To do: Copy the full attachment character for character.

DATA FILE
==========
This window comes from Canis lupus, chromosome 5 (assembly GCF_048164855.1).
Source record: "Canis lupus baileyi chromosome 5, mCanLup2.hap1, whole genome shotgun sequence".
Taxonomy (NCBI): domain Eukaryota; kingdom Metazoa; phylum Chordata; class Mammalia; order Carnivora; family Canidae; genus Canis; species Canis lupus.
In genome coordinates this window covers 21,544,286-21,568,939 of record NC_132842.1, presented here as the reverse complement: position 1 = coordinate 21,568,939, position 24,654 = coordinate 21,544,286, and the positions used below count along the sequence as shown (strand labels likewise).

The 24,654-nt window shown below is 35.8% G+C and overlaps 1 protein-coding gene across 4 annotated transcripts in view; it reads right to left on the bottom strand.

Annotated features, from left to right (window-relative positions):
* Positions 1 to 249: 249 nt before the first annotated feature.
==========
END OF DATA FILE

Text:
This window comes from Canis lupus, chromosome 5 (assembly GCF_048164855.1).
Source record: "Canis lupus baileyi chromosome 5, mCanLup2.hap1, whole genome shotgun sequence".
Taxonomy (NCBI): domain Eukaryota; kingdom Metazoa; phylum Chordata; class Mammalia; order Carnivora; family Canidae; genus Canis; species Canis lupus.
In genome coordinates this window covers 21,544,286-21,568,939 of record NC_132842.1, presented here as the reverse complement: position 1 = coordinate 21,568,939, position 24,654 = coordinate 21,544,286, and the positions used below count along the sequence as shown (strand labels likewise).

The 24,654-nt window shown below is 35.8% G+C and overlaps 1 protein-coding gene across 4 annotated transcripts in view; it reads right to left on the bottom strand.

Annotated features, from left to right (window-relative positions):
* Positions 1 to 249: 249 nt before the first annotated feature.